Roasted veggies on a tray
Image: Unsplash

Cooking Corner: A final-year student’s handbook to grocery shopping, meal prepping and surviving student kitchens

Almost half a million first-year students packed their bags and waved goodbye to their families this month. Organising food and managing money must be high on your to-do list. As a final-year student who cooks nearly every day, here is my ultimate guide for cooking and eating at the university.

Grocery shopping 
The first life skill I learnt in university was shopping in bulk. Since it takes at least 15 minutes to get to the closest supermarkets, it is impossible to buy groceries every day. Also, most products in Rootes Grocery Store are overpriced. Do not forget to make a shopping list to ensure you get everything you need in your weekly or fortnightly grocery shopping.

Storing groceries
After shopping, you will need to store the groceries properly and hygienically. After I purchase fresh meat from supermarkets, I usually divide it into convenient-sized portions for my cooking and tightly wrap it in cling film. Hence, I only need to move the required portion to the fridge to defrost it the night before cooking. Most vegetables are freezable, but some, like broccoli and baby corn, need to be blanched before frozen. I would recommend looking at online tutorials before tossing your food into the freezer for safety purposes.

Here are some fridge storage tips:
Food like bananas, raw potatoes, and canned food cannot be stored in the fridge.
This advice might seem obvious but do not use your flatmates’ groceries or eat their food without their consent.
To prevent your food from being stolen or taken by mistake by someone else, put all your food in the fridge in a big container box with your name on it. This will ensure that you are not a victim of freeloading by your flatmates.

You may be amazed by how often fire alarms in your flat go off because someone burns their food. It sounds basic, but just never leave cooking food unattended. Do not add oil to a wet pan or put metal in the microwave. If you use a non-stick pan, never use metal cutlery, and wash the pan only after it is completely cool. These tips prevent the non-stick coating from damaging and releasing toxic compounds.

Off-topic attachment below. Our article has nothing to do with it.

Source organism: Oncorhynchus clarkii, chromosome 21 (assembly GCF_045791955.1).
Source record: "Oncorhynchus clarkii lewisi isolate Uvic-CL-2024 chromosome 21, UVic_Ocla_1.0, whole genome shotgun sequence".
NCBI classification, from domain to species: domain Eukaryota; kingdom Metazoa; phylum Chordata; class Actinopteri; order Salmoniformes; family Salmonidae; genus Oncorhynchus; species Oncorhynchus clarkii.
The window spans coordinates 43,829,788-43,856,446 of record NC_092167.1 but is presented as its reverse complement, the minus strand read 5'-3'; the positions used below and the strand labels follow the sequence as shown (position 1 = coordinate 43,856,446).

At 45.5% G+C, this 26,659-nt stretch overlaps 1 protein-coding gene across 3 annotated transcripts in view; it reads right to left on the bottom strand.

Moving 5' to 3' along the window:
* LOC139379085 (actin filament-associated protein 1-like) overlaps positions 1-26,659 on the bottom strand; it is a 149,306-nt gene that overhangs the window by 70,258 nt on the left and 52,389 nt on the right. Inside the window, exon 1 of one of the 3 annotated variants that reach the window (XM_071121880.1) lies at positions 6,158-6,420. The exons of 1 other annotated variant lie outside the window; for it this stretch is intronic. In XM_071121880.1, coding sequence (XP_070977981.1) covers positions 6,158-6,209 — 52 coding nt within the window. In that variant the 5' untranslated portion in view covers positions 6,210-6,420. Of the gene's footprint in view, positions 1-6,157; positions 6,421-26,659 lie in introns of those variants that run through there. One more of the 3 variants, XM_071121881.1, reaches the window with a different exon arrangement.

Cooking and meal prep are paramount. Warwick has no student budget-friendly canteen, so you may need to prepare and pack your lunch. There are microwaves in the common areas of nearly all the department buildings. Microwaves are also available in the Chaplaincy and the Student Union building, where the Library and Rootes study grid are in the vicinity. Another pro-tip is to cook an extra portion for dinner so that you can store it and enjoy a hassle-free, healthy lunch the next day.

Surviving and thriving in student kitchens
The kitchen of my flat in my first year was horrible. The sink was constantly clogged, the floor was always sticky, and the used bowls and pans kept piling. I remember that one of my flatmates directly put raw mushrooms onto the microwave turntable and ate it after 2 minutes, and one of their cucumbers was so rotten that it turned mushy and bouncy.

Despite, or perhaps due to, all these unfavourable circumstances and chaotic adventures, the kitchen became a place for growth for me. My first-year kitchen is where I learnt to be brave and advocate for myself. I asked one of my flatmates to be considerate after they used and burnt the pan without asking me, and I requested extra space in the fridge because I moved in late and did not even have an entire shelf. Despite our occasional arguments, my flatmates and I bonded over our misadventures and had our Christmas party in the kitchen. Only four girls, including me, cleared up the mess after the Christmas party because the rest returned home afterwards. It was tiring, but we laughed, gossiped, and felt so proud of ourselves.

The taste of independence is complex – it’s sweet, sour, bitter, and everything in between. The kitchen you share with your flatmates is definitely a unique place where you will grow and gain some of your most cherished memories for life.

Roasted carbs, proteins, and veggies on one tray
Here’s my favourite recipe for when I am too lazy to wash any additional pan and plate!

1 large baking potato
1 portion of proteins you like, such as a piece of chicken thigh and fish fillet (You could substitute this for tofu or any other protein-rich vegetarian/vegan alternative.)
¼ onion
¼ bell pepper
1 tablespoon oil
pinch of salt
pinch of black pepper
You will also need a baking tray and one sheet of tin foil.

1. Preheat the oven to 200°C.
2. Wash the baking potato and vegetables.
3. Dice the potato and vegetables.
4. Place the diced potatoes and vegetables on the baking tray. Pour oil onto them and toss them so they are coated with oil.
5. Place the proteins on the baking tray. Season them according to your preference. You can add salt and pepper or chilli powder if you wish.
6. Bake everything for 30 minutes.
7. If the meat is not cooked or the potato is not crispy, bake for a longer time. The exact baking time depends on the protein used and the size of the ingredients.
8. Season the potato and the vegetables. A pro tip: never ever season them before baking because it makes them soggy.
9. Enjoy: It’s done – savour this quick and easy meal directly from the tray to prevent washing up an extra plate later!


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